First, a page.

Back in 1987, 60 countries signed the Montreal Protocol, a landmark agreement to phase out gases called chlorofluorocarbons, or CFCs, which were used in refrigerators, air conditioners, and aerosol cans, because they were eroding the atmospheric ozone layer that protects us against getting too much solar radiation.
Unfortunately, this caused a big problem that no one foresaw at the time. The hydrofluorocarbons (HFCs) that replaced the CFCs in those devices didn't hurt the ozone layer. But HFCs were potent greenhouse gases that contributed disproportionately to global warming, which wasn't getting as much attention as it is now.
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That's why diplomats and officials from various countries have assembled in Vienna this week to amend the Montreal Protocol and phase out HFCs, which are vastly more powerful than carbon dioxide when it comes to greenhouse effects.
The Institute for Sustainable Development says that HFCs are 1,300 times more potent than a similar quantity of C02, when it comes to warming the planet. A 2015 article published in the Journal of Geophysical Research Atmospheres reported that by 2050, one particular type of HFC, HFC-134a, could add as much as 19 percent to the warming effect of carbon dioxide.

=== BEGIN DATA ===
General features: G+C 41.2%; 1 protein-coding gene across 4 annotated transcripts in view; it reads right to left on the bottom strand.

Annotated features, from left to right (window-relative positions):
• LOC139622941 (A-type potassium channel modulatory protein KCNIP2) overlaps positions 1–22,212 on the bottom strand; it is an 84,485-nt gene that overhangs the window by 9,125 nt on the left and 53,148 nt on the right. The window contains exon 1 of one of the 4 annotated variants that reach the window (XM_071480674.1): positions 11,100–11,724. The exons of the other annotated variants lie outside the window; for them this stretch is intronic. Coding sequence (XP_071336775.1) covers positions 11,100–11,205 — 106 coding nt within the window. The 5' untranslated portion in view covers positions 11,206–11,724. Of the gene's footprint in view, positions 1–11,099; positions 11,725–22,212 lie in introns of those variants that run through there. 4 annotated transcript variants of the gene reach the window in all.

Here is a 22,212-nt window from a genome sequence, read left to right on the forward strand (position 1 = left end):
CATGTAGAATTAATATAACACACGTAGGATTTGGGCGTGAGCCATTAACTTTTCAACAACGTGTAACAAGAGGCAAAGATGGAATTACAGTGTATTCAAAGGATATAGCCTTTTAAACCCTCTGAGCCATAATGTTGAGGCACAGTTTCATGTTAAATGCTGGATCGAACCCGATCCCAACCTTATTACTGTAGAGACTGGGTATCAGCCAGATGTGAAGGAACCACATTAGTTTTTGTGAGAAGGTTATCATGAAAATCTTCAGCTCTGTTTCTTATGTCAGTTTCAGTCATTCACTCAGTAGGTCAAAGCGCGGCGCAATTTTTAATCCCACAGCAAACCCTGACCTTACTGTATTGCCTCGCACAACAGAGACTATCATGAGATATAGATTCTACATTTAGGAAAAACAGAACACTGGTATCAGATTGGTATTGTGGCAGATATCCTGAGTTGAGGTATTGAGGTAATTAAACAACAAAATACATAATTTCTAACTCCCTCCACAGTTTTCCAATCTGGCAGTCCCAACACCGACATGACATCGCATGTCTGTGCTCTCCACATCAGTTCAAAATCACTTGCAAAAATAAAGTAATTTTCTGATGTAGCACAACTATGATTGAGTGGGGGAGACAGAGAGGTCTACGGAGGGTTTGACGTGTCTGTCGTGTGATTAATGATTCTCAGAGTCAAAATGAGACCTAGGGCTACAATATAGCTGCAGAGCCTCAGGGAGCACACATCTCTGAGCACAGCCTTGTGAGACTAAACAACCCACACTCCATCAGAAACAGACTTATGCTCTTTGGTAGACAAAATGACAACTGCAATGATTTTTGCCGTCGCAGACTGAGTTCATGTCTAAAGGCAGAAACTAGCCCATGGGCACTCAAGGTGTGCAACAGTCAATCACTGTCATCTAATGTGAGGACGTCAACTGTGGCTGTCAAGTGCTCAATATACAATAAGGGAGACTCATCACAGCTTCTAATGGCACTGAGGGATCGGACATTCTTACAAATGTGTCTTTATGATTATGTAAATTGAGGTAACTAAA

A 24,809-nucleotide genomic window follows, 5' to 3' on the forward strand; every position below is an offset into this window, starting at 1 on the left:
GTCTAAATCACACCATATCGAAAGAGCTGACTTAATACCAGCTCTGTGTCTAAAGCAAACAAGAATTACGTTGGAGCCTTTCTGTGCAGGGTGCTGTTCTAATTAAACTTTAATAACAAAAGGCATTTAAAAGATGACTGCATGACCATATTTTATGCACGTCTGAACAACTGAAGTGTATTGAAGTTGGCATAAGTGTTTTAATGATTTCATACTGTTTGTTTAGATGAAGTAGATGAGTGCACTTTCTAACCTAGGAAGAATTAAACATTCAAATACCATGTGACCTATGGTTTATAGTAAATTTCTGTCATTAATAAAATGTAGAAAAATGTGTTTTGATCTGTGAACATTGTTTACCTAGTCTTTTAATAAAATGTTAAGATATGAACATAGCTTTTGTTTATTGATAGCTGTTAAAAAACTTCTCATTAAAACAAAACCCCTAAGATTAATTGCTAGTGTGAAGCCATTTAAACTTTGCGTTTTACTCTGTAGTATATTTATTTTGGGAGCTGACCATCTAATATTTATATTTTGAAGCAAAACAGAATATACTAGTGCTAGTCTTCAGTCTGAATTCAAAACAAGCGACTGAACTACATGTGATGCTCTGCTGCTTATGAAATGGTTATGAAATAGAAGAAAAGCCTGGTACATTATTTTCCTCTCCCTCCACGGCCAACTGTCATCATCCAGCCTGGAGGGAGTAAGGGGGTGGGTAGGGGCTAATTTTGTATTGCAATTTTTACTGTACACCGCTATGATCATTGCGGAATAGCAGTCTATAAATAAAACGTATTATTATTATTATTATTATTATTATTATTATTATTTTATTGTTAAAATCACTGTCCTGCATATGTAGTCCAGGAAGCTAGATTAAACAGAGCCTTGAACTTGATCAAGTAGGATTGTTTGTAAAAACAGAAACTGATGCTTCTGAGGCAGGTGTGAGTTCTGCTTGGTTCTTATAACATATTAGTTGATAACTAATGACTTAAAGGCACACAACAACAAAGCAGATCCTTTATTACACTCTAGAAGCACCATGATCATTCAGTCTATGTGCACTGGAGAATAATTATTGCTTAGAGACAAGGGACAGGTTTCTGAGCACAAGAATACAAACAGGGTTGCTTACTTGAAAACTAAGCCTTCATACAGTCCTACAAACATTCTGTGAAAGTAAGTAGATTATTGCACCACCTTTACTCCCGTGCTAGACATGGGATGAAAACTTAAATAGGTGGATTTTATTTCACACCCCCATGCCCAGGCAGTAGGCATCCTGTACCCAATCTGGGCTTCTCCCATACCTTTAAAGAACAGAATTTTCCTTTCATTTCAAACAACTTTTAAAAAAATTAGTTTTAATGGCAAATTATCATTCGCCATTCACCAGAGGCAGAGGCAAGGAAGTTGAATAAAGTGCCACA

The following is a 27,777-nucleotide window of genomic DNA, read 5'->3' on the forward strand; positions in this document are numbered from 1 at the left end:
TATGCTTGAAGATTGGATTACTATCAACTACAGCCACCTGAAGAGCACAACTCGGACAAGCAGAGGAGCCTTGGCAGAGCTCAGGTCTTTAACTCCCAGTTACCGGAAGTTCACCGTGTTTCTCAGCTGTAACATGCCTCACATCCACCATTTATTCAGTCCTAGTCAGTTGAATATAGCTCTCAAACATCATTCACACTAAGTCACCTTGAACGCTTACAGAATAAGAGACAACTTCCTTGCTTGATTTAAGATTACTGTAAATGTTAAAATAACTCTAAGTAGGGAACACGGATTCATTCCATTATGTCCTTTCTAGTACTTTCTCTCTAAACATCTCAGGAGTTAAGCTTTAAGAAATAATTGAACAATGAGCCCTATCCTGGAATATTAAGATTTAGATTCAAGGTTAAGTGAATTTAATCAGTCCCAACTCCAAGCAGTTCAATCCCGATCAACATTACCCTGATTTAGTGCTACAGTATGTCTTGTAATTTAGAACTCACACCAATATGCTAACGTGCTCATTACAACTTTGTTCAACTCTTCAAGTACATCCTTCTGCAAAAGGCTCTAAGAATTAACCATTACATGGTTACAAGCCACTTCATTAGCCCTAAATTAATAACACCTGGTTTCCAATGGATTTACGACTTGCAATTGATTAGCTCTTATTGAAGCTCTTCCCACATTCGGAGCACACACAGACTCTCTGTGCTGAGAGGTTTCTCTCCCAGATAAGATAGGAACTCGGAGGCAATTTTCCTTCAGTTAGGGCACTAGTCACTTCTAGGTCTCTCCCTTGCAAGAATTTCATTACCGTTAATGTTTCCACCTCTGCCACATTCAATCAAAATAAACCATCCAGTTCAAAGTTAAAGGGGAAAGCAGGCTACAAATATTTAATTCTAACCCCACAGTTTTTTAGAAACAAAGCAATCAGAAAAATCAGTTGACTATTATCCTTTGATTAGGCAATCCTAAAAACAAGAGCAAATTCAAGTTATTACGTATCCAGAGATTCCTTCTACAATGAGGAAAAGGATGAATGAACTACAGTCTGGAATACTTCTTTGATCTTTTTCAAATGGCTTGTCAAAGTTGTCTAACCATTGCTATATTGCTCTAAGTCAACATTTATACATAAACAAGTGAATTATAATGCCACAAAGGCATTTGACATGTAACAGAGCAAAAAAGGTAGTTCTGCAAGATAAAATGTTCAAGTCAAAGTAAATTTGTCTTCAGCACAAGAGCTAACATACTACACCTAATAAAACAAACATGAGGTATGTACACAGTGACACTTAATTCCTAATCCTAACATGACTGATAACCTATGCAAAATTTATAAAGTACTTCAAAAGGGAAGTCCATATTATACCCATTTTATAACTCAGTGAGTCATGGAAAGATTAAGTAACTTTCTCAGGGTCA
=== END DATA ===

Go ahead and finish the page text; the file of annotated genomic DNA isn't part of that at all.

Veerabhadran Ramanathan, a climate scientist at the Scripps Institution of Oceanography, told the Washington Post that "by banning HFCs, you prevent another disaster downstream."
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Another expert, former Clinton Administration climate change adviser Paul Bledsoe, said such a ban would reduce global warming in the 21st Century by 0.9 degrees Fahrenheit.
The U.S. Environmental Protection Agency already has approved several alternative refrigerants that could be used to replace HFCs.
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